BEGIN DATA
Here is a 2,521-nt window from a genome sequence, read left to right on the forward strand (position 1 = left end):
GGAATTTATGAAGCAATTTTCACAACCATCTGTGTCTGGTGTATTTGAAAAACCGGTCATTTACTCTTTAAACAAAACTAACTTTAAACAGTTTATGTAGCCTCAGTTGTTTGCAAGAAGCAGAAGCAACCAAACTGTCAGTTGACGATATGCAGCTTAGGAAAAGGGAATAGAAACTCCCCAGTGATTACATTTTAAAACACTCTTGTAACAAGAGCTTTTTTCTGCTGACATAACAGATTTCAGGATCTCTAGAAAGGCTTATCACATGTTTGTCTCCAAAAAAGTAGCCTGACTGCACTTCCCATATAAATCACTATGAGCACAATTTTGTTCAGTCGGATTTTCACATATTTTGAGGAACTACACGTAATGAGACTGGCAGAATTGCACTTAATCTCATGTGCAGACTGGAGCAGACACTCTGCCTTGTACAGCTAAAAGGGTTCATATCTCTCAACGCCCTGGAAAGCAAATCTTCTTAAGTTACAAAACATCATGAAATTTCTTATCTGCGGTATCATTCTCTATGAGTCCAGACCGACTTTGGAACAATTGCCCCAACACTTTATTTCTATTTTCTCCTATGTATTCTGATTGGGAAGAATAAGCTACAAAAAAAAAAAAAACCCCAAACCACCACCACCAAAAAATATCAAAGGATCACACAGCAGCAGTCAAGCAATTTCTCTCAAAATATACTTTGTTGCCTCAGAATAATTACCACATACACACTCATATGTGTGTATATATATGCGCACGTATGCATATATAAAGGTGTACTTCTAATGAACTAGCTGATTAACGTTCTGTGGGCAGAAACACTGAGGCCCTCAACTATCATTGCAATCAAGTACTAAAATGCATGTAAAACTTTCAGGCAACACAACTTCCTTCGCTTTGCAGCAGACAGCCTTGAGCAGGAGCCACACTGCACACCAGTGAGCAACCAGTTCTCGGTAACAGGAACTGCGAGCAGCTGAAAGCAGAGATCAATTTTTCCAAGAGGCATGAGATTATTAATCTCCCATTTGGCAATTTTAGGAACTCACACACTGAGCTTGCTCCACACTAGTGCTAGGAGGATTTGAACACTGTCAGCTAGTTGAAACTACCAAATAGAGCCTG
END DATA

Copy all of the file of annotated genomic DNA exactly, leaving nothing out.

Here is a 2,521-nt window from a genome sequence, read left to right on the forward strand (position 1 = left end):
GGAATTTATGAAGCAATTTTCACAACCATCTGTGTCTGGTGTATTTGAAAAACCGGTCATTTACTCTTTAAACAAAACTAACTTTAAACAGTTTATGTAGCCTCAGTTGTTTGCAAGAAGCAGAAGCAACCAAACTGTCAGTTGACGATATGCAGCTTAGGAAAAGGGAATAGAAACTCCCCAGTGATTACATTTTAAAACACTCTTGTAACAAGAGCTTTTTTCTGCTGACATAACAGATTTCAGGATCTCTAGAAAGGCTTATCACATGTTTGTCTCCAAAAAAGTAGCCTGACTGCACTTCCCATATAAATCACTATGAGCACAATTTTGTTCAGTCGGATTTTCACATATTTTGAGGAACTACACGTAATGAGACTGGCAGAATTGCACTTAATCTCATGTGCAGACTGGAGCAGACACTCTGCCTTGTACAGCTAAAAGGGTTCATATCTCTCAACGCCCTGGAAAGCAAATCTTCTTAAGTTACAAAACATCATGAAATTTCTTATCTGCGGTATCATTCTCTATGAGTCCAGACCGACTTTGGAACAATTGCCCCAACACTTTATTTCTATTTTCTCCTATGTATTCTGATTGGGAAGAATAAGCTACAAAAAAAAAAAAAACCCCAAACCACCACCACCAAAAAATATCAAAGGATCACACAGCAGCAGTCAAGCAATTTCTCTCAAAATATACTTTGTTGCCTCAGAATAATTACCACATACACACTCATATGTGTGTATATATATGCGCACGTATGCATATATAAAGGTGTACTTCTAATGAACTAGCTGATTAACGTTCTGTGGGCAGAAACACTGAGGCCCTCAACTATCATTGCAATCAAGTACTAAAATGCATGTAAAACTTTCAGGCAACACAACTTCCTTCGCTTTGCAGCAGACAGCCTTGAGCAGGAGCCACACTGCACACCAGTGAGCAACCAGTTCTCGGTAACAGGAACTGCGAGCAGCTGAAAGCAGAGATCAATTTTTCCAAGAGGCATGAGATTATTAATCTCCCATTTGGCAATTTTAGGAACTCACACACTGAGCTTGCTCCACACTAGTGCTAGGAGGATTTGAACACTGTCAGCTAGTTGAAACTACCAAATAGAGCCTG